One of America’s Oldest Towns, Salem Blends Past and Present
While the home of 1692’s infamous Witch Trials may be the best place to celebrate Halloween, Salem offers history and culture year-round. Originally incorporated into Massachusetts Bay Colony in the 1620’s, Salem’s name comes from a Biblical term for “peace.” In fact, the town’s name has the same meaning as the “Salem” in Jerusalem.)
Prior to the famous legal proceedings, famed colonial minister Roger Williams was one of Salem’s first residents. Williams was a staunch advocate for religious tolerance and equitable treatment of the Native population. Unfortunately, Massachusetts Bay eventually banned Williams for spreading “dangerous” ideas among his congregants. After that, Williams fled South to Rhode Island, the state with which he’s most often associated today.
Not Looking for a Witch Hunt? Try the New England Pirate Museum
As Salem Harbor became a major shipping center in the largely unregulated New World, it attracted an assortment of sailors looking to make their fortunes. Naturally, among those sailors were more than a few pirates. Today, visitors interested in maritime history can learn the stories of Captain Kidd, Blackbeard, and others who frequented the harbor.
The “living” museum features a full-size pirate ship, an 80-foot cave, and historical artifacts displayed in context.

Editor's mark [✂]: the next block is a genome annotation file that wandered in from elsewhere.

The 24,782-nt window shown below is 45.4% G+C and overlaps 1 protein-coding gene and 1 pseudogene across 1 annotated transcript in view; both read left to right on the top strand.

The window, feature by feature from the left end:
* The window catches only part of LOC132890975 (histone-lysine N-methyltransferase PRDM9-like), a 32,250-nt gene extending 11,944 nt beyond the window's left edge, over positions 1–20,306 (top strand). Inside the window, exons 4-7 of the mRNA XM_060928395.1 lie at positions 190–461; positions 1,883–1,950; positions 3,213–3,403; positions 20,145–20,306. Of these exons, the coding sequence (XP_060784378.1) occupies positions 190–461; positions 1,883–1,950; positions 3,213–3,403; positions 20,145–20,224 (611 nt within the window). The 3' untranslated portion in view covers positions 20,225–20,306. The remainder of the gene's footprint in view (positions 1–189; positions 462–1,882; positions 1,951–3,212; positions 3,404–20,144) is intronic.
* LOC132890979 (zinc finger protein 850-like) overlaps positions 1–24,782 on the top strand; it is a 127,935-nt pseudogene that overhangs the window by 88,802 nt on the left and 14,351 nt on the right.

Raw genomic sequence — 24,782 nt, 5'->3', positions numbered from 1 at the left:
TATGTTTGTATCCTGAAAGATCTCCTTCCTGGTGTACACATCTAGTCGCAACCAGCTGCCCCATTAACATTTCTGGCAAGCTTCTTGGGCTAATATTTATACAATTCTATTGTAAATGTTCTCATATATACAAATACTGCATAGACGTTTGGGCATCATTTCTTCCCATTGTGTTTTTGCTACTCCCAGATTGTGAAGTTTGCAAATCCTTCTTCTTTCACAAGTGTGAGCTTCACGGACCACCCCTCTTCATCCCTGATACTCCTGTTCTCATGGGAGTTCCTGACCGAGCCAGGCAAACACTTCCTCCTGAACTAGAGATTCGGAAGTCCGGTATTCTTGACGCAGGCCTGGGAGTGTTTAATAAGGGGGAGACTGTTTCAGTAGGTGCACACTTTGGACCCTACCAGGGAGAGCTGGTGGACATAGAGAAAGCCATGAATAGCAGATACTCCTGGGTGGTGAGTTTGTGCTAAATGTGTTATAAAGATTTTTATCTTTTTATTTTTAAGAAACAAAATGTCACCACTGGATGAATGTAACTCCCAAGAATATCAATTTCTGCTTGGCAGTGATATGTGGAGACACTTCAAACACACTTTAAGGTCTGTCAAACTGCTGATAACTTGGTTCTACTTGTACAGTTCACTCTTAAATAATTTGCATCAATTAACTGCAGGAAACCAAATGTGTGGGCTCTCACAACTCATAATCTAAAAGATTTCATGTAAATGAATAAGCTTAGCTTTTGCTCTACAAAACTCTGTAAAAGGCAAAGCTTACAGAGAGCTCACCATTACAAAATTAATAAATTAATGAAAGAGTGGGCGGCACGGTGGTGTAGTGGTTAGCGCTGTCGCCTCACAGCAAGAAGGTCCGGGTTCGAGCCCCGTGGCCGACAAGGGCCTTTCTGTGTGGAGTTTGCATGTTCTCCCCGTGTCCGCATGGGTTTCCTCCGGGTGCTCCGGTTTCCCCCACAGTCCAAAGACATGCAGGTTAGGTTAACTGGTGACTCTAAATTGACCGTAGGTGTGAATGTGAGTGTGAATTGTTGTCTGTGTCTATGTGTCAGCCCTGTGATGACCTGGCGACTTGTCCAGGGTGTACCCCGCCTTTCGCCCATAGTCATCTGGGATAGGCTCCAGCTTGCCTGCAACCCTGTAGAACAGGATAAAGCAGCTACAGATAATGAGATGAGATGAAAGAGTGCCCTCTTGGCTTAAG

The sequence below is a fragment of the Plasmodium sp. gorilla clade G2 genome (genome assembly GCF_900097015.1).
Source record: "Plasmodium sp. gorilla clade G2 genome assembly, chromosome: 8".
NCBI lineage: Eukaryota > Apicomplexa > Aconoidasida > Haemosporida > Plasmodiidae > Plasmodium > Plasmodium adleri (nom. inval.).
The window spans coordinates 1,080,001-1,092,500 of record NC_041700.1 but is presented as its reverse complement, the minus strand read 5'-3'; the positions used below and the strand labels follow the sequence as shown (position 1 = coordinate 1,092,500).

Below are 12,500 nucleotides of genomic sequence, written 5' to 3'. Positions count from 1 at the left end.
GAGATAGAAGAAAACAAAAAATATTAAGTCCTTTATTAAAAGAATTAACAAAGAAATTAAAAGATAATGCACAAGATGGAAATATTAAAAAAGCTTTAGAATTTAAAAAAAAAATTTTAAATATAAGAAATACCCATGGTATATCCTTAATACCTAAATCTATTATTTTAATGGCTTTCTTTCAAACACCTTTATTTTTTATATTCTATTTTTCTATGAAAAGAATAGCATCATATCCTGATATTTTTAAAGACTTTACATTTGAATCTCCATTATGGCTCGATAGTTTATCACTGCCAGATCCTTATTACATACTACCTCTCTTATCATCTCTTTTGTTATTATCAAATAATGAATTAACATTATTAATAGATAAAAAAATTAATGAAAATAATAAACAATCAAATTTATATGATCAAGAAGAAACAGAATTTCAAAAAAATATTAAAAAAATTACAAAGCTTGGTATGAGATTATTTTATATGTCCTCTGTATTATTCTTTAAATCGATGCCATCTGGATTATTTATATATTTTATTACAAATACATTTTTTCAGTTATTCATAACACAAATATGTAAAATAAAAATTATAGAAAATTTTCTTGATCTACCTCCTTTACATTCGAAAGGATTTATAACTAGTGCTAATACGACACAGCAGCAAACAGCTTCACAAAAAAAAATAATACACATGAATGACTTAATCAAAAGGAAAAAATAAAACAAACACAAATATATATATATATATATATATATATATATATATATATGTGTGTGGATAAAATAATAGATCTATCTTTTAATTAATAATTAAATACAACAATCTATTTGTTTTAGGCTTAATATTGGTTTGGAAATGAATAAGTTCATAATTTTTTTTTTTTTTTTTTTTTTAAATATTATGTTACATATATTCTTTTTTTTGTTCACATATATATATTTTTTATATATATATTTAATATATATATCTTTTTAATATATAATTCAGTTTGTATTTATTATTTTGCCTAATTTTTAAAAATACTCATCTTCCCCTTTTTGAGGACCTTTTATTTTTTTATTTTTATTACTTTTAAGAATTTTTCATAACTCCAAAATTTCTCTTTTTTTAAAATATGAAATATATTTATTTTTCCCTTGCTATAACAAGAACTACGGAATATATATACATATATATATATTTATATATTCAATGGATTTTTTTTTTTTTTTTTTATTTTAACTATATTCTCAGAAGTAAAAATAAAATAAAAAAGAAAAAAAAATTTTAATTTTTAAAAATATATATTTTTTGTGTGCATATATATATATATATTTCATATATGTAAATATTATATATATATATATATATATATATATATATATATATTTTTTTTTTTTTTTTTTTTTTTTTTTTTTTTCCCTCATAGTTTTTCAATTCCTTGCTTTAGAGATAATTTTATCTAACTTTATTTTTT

Also docked in Salem Harbor and open to the public is the Friendship of Salem. The Friendship is a fully seaworthy 171-foot exact replica of a 1797 sailing vessel.
Bit Bar: Salem’s Arcade for Grownups
If more recent history is your thing, you’ll love Saint Peter Street’s Bit Bar. Inside of a former jail, Bit Bar is home to dozens of classic arcade consoles from the 1980’s and 90’s. With a full comfort-food style menu and an outdoor seating area, it’s a great place to get a bite to eat and challenge your friends to a game of NBA Jam, Ms. Pac-Man, or Mortal Kombat.
Ready to Move to the Witch City? Book your move with Safe Responsible Movers today!
Featured photo by Baker, Joseph E., ca. 1837-1914, artist. [Public domain], via Wikimedia Commons